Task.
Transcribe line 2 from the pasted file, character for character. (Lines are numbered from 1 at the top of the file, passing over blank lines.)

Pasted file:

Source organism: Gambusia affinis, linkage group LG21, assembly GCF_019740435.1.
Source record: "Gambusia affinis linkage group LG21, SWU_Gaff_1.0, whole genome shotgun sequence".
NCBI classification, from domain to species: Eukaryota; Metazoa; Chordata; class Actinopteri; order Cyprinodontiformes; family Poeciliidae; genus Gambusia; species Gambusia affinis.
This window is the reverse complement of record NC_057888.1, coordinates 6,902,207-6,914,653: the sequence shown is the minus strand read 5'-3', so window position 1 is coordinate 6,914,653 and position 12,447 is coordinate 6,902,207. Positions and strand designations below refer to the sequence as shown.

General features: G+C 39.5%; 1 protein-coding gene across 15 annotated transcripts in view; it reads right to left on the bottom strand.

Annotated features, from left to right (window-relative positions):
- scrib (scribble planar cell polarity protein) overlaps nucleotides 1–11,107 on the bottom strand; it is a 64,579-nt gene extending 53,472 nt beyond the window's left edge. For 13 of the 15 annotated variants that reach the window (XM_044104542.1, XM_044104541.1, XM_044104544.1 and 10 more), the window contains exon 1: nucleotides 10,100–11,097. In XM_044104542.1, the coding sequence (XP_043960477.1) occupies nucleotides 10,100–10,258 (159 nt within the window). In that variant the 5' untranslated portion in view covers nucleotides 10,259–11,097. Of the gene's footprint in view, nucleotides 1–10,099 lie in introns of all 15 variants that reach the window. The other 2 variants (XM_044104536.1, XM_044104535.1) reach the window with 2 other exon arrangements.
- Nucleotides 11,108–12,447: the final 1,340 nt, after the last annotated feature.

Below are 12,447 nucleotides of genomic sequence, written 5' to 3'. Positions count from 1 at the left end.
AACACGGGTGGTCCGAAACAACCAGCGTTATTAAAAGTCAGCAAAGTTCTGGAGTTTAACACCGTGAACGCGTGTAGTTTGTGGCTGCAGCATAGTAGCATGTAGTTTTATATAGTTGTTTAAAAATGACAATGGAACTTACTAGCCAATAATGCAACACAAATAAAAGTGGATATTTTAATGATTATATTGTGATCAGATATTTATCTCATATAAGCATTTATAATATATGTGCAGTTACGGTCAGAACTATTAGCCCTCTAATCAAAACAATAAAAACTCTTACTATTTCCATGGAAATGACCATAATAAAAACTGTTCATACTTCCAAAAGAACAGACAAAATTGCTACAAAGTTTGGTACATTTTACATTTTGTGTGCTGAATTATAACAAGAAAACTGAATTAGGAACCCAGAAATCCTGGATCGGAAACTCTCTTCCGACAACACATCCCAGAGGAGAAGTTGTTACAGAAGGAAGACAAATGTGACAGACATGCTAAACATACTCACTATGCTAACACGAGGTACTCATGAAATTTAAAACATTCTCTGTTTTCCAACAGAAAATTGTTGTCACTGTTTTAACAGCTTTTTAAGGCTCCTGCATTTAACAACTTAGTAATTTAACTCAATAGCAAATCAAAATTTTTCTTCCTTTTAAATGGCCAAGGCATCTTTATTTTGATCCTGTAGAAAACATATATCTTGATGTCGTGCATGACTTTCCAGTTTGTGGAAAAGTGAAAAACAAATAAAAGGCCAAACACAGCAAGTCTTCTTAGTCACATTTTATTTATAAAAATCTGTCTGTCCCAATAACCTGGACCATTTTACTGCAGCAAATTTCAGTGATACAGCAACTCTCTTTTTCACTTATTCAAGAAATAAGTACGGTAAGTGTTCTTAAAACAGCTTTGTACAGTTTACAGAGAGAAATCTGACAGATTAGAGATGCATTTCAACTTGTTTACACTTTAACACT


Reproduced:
Source record: "Gambusia affinis linkage group LG21, SWU_Gaff_1.0, whole genome shotgun sequence".